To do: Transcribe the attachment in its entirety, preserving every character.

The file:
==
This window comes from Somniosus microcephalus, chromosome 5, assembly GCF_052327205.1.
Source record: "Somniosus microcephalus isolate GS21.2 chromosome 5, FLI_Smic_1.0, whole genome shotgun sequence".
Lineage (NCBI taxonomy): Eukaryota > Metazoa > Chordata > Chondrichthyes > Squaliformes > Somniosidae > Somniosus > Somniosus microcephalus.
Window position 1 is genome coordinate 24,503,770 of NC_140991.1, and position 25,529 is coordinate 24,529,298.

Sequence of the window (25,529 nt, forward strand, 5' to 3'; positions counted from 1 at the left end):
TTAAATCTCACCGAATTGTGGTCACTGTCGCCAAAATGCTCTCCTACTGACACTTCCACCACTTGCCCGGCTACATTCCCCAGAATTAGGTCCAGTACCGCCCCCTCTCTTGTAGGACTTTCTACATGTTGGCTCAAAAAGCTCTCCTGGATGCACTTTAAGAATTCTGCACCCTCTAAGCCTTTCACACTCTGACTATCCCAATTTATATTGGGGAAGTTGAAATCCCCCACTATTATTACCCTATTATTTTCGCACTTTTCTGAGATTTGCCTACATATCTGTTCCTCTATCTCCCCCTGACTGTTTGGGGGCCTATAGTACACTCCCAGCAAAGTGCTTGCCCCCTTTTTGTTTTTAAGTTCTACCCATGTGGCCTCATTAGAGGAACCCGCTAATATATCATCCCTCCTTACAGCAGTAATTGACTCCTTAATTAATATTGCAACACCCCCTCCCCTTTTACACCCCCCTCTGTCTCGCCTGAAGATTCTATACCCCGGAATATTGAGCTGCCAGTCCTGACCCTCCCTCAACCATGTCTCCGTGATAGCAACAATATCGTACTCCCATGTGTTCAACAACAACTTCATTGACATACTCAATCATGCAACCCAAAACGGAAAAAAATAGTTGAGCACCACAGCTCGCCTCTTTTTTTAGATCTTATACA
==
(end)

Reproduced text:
This window comes from Somniosus microcephalus, chromosome 5, assembly GCF_052327205.1.
Source record: "Somniosus microcephalus isolate GS21.2 chromosome 5, FLI_Smic_1.0, whole genome shotgun sequence".
Lineage (NCBI taxonomy): Eukaryota > Metazoa > Chordata > Chondrichthyes > Squaliformes > Somniosidae > Somniosus > Somniosus microcephalus.
Window position 1 is genome coordinate 24,503,770 of NC_140991.1, and position 25,529 is coordinate 24,529,298.

Sequence of the window (25,529 nt, forward strand, 5' to 3'; positions counted from 1 at the left end):
TTAAATCTCACCGAATTGTGGTCACTGTCGCCAAAATGCTCTCCTACTGACACTTCCACCACTTGCCCGGCTACATTCCCCAGAATTAGGTCCAGTACCGCCCCCTCTCTTGTAGGACTTTCTACATGTTGGCTCAAAAAGCTCTCCTGGATGCACTTTAAGAATTCTGCACCCTCTAAGCCTTTCACACTCTGACTATCCCAATTTATATTGGGGAAGTTGAAATCCCCCACTATTATTACCCTATTATTTTCGCACTTTTCTGAGATTTGCCTACATATCTGTTCCTCTATCTCCCCCTGACTGTTTGGGGGCCTATAGTACACTCCCAGCAAAGTGCTTGCCCCCTTTTTGTTTTTAAGTTCTACCCATGTGGCCTCATTAGAGGAACCCGCTAATATATCATCCCTCCTTACAGCAGTAATTGACTCCTTAATTAATATTGCAACACCCCCTCCCCTTTTACACCCCCCTCTGTCTCGCCTGAAGATTCTATACCCCGGAATATTGAGCTGCCAGTCCTGACCCTCCCTCAACCATGTCTCCGTGATAGCAACAATATCGTACTCCCATGTGTTCAACAACAACTTCATTGACATACTCAATCATGCAACCCAAAACGGAAAAAAATAGTTGAGCACCACAGCTCGCCTCTTTTTTTAGATCTTATACA